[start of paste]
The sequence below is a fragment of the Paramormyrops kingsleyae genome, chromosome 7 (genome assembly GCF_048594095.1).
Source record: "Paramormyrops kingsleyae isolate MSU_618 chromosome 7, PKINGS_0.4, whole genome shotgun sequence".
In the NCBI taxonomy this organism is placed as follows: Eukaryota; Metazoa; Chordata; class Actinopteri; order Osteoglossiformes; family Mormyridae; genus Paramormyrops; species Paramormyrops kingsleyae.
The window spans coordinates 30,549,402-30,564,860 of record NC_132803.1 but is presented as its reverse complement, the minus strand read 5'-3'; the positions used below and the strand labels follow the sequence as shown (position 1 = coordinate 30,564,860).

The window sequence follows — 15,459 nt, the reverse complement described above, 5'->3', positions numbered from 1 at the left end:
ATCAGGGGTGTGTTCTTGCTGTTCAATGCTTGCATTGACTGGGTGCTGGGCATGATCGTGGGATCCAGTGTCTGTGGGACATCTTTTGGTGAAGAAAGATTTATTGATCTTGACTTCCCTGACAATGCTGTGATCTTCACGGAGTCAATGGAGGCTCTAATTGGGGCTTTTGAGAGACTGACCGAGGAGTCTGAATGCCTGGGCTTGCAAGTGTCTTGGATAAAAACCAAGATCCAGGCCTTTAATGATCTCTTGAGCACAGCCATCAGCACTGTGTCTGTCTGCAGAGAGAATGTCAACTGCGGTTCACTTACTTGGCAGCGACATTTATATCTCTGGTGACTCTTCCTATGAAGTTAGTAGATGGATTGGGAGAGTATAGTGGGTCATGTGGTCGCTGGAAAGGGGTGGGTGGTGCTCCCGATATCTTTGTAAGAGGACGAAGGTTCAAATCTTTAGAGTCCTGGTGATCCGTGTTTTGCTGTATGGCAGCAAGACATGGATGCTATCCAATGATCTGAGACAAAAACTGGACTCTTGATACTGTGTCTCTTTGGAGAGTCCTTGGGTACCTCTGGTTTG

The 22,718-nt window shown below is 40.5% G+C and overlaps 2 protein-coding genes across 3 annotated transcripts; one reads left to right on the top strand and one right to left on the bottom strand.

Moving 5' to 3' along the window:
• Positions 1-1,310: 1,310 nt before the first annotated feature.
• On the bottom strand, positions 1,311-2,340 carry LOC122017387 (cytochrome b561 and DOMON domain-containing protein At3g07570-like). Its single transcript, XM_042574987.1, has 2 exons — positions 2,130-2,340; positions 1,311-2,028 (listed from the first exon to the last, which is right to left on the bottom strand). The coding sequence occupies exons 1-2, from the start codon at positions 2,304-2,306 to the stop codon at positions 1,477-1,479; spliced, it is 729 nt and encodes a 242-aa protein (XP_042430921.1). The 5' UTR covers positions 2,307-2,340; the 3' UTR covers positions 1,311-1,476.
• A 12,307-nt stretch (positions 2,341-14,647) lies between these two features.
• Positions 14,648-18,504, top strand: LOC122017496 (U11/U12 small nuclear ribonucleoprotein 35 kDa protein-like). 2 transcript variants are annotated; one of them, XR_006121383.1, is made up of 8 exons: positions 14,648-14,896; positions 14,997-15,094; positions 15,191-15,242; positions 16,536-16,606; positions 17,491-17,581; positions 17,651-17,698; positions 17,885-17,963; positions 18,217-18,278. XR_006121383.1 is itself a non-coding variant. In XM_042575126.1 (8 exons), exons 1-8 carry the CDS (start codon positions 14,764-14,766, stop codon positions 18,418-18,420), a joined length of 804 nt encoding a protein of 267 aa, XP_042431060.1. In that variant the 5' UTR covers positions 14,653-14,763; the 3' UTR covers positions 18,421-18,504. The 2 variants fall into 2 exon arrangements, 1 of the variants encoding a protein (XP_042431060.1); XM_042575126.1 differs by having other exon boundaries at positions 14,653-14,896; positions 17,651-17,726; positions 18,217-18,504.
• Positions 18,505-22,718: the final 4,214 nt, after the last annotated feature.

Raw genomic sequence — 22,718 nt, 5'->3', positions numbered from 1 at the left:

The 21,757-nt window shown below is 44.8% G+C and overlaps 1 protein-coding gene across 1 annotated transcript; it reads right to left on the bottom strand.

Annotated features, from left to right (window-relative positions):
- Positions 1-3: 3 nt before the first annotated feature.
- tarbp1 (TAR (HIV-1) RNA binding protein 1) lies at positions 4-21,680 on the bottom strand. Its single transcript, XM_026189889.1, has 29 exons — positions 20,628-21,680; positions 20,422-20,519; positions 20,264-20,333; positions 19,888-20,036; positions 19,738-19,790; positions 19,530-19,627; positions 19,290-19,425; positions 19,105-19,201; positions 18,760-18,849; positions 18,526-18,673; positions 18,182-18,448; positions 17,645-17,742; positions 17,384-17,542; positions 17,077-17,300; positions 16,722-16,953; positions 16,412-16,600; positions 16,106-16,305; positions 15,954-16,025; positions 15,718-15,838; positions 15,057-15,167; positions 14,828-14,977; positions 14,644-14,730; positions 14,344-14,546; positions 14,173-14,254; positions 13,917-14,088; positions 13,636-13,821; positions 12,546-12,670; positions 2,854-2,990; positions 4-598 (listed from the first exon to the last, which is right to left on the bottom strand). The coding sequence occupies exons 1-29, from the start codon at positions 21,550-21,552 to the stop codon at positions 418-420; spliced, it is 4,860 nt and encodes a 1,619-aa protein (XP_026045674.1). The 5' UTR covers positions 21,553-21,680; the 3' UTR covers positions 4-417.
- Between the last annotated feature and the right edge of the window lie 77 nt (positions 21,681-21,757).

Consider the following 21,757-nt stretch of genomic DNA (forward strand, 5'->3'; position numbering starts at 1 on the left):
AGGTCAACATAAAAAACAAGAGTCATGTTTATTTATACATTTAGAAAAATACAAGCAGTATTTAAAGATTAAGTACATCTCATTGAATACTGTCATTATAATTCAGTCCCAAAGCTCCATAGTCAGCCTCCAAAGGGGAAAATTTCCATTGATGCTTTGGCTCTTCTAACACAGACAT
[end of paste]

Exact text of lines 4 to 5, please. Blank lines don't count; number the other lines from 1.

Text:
The window spans coordinates 30,549,402-30,564,860 of record NC_132803.1 but is presented as its reverse complement, the minus strand read 5'-3'; the positions used below and the strand labels follow the sequence as shown (position 1 = coordinate 30,564,860).

The window sequence follows — 15,459 nt, the reverse complement described above, 5'->3', positions numbered from 1 at the left end: